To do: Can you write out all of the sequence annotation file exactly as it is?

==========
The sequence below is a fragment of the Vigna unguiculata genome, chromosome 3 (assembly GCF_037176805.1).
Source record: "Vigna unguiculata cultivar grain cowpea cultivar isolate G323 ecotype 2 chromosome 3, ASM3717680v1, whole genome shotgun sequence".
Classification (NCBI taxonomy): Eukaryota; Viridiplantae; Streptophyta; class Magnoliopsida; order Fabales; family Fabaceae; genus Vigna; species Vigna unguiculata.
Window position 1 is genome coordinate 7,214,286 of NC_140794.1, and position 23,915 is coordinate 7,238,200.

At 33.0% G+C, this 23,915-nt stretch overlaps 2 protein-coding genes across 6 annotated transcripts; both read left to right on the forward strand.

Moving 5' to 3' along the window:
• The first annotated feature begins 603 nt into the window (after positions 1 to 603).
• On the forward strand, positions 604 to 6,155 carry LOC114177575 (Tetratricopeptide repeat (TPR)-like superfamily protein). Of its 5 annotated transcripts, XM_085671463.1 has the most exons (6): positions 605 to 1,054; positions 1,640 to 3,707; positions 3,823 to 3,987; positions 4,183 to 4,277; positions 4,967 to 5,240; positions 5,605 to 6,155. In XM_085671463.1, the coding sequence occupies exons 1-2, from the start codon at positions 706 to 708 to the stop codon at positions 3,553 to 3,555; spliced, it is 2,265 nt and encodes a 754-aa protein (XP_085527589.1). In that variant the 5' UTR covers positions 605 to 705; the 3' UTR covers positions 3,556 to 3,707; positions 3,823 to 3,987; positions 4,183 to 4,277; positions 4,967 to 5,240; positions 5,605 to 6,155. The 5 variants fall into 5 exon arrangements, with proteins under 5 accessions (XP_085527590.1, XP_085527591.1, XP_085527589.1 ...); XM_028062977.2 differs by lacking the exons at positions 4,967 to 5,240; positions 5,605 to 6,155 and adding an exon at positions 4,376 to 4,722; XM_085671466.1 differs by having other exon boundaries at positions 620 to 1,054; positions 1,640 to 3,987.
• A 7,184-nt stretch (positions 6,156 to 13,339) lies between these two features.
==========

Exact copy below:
The sequence below is a fragment of the Vigna unguiculata genome, chromosome 3 (assembly GCF_037176805.1).
Source record: "Vigna unguiculata cultivar grain cowpea cultivar isolate G323 ecotype 2 chromosome 3, ASM3717680v1, whole genome shotgun sequence".
Classification (NCBI taxonomy): Eukaryota; Viridiplantae; Streptophyta; class Magnoliopsida; order Fabales; family Fabaceae; genus Vigna; species Vigna unguiculata.
Window position 1 is genome coordinate 7,214,286 of NC_140794.1, and position 23,915 is coordinate 7,238,200.

At 33.0% G+C, this 23,915-nt stretch overlaps 2 protein-coding genes across 6 annotated transcripts; both read left to right on the forward strand.

Moving 5' to 3' along the window:
• The first annotated feature begins 603 nt into the window (after positions 1 to 603).
• On the forward strand, positions 604 to 6,155 carry LOC114177575 (Tetratricopeptide repeat (TPR)-like superfamily protein). Of its 5 annotated transcripts, XM_085671463.1 has the most exons (6): positions 605 to 1,054; positions 1,640 to 3,707; positions 3,823 to 3,987; positions 4,183 to 4,277; positions 4,967 to 5,240; positions 5,605 to 6,155. In XM_085671463.1, the coding sequence occupies exons 1-2, from the start codon at positions 706 to 708 to the stop codon at positions 3,553 to 3,555; spliced, it is 2,265 nt and encodes a 754-aa protein (XP_085527589.1). In that variant the 5' UTR covers positions 605 to 705; the 3' UTR covers positions 3,556 to 3,707; positions 3,823 to 3,987; positions 4,183 to 4,277; positions 4,967 to 5,240; positions 5,605 to 6,155. The 5 variants fall into 5 exon arrangements, with proteins under 5 accessions (XP_085527590.1, XP_085527591.1, XP_085527589.1 ...); XM_028062977.2 differs by lacking the exons at positions 4,967 to 5,240; positions 5,605 to 6,155 and adding an exon at positions 4,376 to 4,722; XM_085671466.1 differs by having other exon boundaries at positions 620 to 1,054; positions 1,640 to 3,987.
• A 7,184-nt stretch (positions 6,156 to 13,339) lies between these two features.